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Staff with OSU Extension and Stone Lab helped show reporters how netting is done, to study aquatic life.

Sometimes the best way to understand something is to experience it first-hand. I had that experience last week as I set out on an expedition-style journalism event with a dozen other journalists from across the country and Canada.

Our focus was the Maumee River Watershed — a nearly 5 million acre expanse of farmland and urban areas connected to a series of wetlands and streams, and lesser rivers, that eventually feed into the Maumee River and Maumee Bay of Lake Erie. The area has entered the national spotlight in recent years due to nutrient runoff and sedimentation — and the consequential blooming of harmful algae.

When overly abundant, these algae have a negative impact on the fish and plant life in the lake, and can make the water unsafe for human use and consumption.

This is especially detrimental to Lake Erie, which makes up Ohio’s northern border and contains more fish than all the other great lakes combined.

The issue has been making the headlines for at least the past three years, and I’ve heard it come up at just about every major farm meeting I’ve attended in recent months. Usually, the farmers and reporters are gathered in a conference room and someone puts some figures up on a PowerPoint screen, or makes comments from behind a podium.

And there’s nothing wrong with that — but what I saw last week helped me to see the issue — the many issues — with greater insight.

The other journalists and I traveled in a tour bus all along the Maumee River and much of its tributaries, stopping at designated sites to hear farmers, researchers, conservationists, city planners, private business owners and local residents talk about what they’re doing to improve their watershed.

Extensive program

I heard from more than 50 speakers and I now have a stack of information no less than four inches thick — and probably enough content to pull from for the next year or two.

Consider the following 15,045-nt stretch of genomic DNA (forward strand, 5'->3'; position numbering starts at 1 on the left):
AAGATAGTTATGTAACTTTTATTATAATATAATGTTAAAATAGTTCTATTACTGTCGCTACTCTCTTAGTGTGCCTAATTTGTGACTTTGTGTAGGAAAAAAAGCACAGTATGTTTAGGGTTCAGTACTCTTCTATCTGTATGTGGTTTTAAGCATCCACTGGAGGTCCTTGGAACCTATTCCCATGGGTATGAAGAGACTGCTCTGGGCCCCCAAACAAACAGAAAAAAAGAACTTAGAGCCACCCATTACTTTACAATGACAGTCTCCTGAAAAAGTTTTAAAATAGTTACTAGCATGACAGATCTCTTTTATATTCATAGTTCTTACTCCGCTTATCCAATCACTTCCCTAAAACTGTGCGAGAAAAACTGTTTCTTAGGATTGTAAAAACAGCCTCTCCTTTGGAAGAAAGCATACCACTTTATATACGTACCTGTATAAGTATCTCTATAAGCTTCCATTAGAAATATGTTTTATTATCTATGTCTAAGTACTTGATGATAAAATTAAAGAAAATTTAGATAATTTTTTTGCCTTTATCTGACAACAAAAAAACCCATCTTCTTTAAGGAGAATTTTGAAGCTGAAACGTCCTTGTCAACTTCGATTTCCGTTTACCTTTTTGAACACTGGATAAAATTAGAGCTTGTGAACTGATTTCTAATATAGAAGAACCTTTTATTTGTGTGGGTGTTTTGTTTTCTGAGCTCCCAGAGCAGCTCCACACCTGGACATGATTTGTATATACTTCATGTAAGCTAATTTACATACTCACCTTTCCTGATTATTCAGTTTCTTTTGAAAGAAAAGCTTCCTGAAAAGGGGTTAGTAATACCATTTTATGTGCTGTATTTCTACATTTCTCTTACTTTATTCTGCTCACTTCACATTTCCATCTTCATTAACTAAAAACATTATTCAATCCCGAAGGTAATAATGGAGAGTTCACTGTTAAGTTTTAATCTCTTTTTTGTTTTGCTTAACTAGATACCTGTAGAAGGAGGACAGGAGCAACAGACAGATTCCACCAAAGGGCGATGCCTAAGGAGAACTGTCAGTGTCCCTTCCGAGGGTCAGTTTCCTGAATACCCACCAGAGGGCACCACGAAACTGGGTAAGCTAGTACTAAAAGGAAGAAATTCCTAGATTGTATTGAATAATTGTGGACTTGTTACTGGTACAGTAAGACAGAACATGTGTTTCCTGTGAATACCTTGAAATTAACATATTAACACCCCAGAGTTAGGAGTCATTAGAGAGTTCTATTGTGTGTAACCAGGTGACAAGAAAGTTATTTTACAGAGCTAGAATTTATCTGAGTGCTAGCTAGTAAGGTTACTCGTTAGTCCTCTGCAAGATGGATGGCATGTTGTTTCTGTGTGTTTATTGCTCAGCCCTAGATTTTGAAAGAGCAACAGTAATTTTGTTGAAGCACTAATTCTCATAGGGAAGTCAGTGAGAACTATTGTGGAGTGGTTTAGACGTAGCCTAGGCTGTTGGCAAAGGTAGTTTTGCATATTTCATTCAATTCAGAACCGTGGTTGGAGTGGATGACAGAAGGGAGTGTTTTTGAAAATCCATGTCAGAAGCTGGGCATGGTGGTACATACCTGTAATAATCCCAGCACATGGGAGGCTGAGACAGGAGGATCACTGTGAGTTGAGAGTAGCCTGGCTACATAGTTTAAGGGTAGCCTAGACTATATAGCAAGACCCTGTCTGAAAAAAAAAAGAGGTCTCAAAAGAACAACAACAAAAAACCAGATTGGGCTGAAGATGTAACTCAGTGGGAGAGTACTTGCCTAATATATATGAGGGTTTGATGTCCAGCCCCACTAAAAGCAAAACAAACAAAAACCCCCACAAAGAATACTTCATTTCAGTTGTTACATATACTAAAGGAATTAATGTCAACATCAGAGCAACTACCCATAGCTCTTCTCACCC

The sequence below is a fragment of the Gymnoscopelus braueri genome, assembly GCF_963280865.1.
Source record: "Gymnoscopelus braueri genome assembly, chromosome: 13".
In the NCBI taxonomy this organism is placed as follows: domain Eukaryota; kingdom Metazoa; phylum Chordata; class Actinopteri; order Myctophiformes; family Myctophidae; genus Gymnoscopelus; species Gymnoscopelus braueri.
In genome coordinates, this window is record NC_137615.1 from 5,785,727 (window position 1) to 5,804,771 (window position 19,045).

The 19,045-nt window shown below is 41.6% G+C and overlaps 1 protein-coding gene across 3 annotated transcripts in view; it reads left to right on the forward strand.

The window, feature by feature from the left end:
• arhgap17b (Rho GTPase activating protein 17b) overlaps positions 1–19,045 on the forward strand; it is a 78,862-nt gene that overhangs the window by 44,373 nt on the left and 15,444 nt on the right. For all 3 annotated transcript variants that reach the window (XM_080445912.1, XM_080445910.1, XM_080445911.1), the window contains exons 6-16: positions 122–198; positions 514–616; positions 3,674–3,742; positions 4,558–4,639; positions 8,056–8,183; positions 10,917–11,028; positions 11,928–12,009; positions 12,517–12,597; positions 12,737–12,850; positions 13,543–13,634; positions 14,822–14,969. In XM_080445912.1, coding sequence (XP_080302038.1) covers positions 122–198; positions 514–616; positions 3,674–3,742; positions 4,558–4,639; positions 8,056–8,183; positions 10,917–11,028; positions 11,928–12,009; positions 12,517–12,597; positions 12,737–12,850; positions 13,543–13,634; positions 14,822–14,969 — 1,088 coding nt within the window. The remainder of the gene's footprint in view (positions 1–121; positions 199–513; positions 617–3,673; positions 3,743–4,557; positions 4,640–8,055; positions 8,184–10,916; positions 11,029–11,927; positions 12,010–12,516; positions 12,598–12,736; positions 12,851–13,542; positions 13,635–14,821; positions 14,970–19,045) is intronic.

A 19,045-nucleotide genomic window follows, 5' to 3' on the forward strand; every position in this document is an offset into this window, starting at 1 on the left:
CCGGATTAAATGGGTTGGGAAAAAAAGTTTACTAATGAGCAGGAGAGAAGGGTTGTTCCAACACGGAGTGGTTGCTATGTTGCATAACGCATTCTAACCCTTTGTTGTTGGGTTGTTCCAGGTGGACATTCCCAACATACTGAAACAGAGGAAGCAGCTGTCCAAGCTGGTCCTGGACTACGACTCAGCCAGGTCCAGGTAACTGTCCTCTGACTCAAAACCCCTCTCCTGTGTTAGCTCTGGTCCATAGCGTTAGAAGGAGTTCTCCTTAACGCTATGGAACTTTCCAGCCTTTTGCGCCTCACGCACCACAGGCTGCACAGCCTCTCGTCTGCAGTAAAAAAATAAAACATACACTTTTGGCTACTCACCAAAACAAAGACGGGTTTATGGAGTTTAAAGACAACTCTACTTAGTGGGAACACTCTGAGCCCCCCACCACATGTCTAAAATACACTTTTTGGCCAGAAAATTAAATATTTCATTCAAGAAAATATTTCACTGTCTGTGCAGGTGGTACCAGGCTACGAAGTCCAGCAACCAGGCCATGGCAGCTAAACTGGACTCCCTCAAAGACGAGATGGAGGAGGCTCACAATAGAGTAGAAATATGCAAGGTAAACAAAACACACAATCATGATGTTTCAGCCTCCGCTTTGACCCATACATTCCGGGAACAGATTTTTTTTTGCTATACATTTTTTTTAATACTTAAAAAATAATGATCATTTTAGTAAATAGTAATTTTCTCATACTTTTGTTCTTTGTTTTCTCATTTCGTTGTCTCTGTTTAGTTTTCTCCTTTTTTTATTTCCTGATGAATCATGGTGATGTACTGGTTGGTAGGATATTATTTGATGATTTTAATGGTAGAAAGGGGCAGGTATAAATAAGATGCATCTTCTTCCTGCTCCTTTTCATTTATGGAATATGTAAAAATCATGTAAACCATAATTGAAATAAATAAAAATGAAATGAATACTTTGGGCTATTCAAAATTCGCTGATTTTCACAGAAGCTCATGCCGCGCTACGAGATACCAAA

What impressed me the most is how huge this watershed really is and how many people are involved in helping to improve its quality and lessen the pollution. Some of these people know each other and work together as colleagues, and others have never met each other and probably never will.

They all have one very important thing in common — they live and work in the Maumme River Watershed. Each person’s effort is it’s own tributary — emptying into larger tributaries and hopefully forming a confluence of change and improvement that benefits the whole region.

“It (water) is the glue of our area,” remarked Sandy Bihn of Waterkeeper Alliance.

Where we visited

Some of the specific stops on the tour included the Vander Made Dairy — a 1,600-cow farm managed by Lambert Vander Made, in compliance with Ohio livestock regulations and permitting.

Lambert and Ohio Department of Agriculture’s Kevin Elder talked about the importance of regulating water and manure management on farms, and keeping animal waste in the fields and out of waterways.

We also visited the 2,900-acre Mavis Farm, where Scott and Gary Mavis told us about their precision planting practices and fertilizer field maps — as well as the benefits of no-till farming in keeping nutrients in place and reducing water runoff.

At the Allen Dean farm, reporters learned about the benefits of using cover crops — including keeping soil in place and reducing erosion and compaction.

On Friday, June 15, we visited Eagle Marsh in Fort Wayne, Ind. where the Maumee River begins. We learned about the huge “carp fence” installed there, to prevent invasive Asian Carp from entering the Maumee River during high water events.

Later that morning, we visited The Andersons — a $4.5 billion grain and fertilizer company with six different divisions. Speakers there talked about the importance of proper fertilizer application — the right time, right place, right method and rate.

In the afternoon, we traveled to downtown Toledo where we learned about municipal efforts to control runoff on sidewalks and roads, and to separate the city’s storm water system from the sanitary sewer water system.

George Robinson, director of the Toledo Waterways Initiative, gave us a rundown of the different projects over the last 10 years. Today the city is much more prepared to handle heavy volumes of rain and storm water with less contamination and overflow.

But I liked Robinson’s honesty: “As an engineer, you cannot out-design God.”

It was an encouraging trip and a good time to interact with reporters from different backgrounds concerned about the same issues. The event was sponsored by the Institutes for Journalism and Natural Resources and funded by some generous donors and foundations.

The organization’s president — Frank Allen — remarked that the work being done in the region “is a system.” And I couldn’t agree more, because there are just so many things being done by so many people, on so many levels — that ultimately determine the quality of the watershed and the life within.

Chris Kick lives in Wooster, Ohio. An American FFA Degree recipient, he holds a bachelor’s in creative writing from Ashland University. He spends his free time on his grandparents’ farms in Wayne and Holmes counties.
Chris Kick
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